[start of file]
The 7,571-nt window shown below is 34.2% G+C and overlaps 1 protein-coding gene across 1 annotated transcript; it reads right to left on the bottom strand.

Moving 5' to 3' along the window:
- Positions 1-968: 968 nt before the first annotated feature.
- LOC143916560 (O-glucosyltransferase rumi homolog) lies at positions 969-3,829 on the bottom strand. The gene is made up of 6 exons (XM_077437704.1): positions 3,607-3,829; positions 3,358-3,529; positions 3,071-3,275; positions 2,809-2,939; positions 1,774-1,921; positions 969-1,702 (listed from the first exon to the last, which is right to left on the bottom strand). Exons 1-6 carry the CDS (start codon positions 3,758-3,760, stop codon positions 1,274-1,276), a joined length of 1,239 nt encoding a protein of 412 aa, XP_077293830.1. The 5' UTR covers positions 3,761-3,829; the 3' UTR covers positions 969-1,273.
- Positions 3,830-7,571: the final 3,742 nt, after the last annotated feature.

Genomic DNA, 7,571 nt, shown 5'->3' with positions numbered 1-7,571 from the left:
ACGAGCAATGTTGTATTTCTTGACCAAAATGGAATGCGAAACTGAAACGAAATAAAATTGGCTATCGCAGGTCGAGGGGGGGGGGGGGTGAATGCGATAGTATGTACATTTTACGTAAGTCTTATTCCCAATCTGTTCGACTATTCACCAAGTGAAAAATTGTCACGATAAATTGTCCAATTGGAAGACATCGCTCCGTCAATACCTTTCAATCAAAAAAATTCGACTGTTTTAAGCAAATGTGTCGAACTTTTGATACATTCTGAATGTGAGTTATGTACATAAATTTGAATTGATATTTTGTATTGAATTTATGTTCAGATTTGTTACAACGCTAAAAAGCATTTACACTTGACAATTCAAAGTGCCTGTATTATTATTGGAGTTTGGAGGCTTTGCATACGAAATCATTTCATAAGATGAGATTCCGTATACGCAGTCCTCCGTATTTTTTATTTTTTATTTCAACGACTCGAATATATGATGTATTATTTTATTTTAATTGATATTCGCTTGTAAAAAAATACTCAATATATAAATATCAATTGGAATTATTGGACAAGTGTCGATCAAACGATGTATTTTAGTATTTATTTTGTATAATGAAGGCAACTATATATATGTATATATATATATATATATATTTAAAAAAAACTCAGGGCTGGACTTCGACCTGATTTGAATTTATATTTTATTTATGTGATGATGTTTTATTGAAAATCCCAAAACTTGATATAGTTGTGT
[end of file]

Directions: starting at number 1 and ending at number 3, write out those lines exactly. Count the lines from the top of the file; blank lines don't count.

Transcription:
The 7,571-nt window shown below is 34.2% G+C and overlaps 1 protein-coding gene across 1 annotated transcript; it reads right to left on the bottom strand.

Moving 5' to 3' along the window:
- Positions 1-968: 968 nt before the first annotated feature.